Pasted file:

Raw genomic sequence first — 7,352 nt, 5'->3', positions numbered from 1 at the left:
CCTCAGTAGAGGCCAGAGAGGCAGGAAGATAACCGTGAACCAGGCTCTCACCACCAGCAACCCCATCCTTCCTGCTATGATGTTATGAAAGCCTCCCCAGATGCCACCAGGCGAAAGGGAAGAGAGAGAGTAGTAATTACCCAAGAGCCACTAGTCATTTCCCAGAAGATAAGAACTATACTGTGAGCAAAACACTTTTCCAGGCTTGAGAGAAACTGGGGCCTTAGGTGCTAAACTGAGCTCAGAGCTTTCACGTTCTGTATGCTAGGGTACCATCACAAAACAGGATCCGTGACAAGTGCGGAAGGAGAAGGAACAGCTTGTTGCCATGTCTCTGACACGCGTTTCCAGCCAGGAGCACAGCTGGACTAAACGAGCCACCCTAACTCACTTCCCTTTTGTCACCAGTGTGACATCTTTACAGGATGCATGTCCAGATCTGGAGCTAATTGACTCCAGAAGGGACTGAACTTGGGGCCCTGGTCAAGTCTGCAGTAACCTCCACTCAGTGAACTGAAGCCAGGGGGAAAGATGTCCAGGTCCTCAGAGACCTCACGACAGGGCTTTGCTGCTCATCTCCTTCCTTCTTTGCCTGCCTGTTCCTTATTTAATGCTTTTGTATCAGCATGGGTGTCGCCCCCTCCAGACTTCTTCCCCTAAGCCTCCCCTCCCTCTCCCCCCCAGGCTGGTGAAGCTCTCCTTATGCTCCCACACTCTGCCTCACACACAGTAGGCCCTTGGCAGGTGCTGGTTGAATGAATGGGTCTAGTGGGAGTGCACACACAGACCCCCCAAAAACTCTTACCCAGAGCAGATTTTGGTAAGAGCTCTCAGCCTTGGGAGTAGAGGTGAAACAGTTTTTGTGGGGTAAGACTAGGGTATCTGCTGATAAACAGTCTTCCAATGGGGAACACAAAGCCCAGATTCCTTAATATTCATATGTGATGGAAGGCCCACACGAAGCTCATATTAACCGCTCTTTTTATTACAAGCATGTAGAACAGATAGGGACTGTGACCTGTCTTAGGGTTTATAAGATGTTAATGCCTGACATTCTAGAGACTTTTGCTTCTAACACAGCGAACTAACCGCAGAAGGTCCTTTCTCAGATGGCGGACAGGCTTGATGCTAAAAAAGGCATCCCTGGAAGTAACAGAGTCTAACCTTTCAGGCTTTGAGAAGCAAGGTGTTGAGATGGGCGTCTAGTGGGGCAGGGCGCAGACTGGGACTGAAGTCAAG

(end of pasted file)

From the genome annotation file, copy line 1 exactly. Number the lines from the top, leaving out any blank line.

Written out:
Raw genomic sequence first — 7,352 nt, 5'->3', positions numbered from 1 at the left: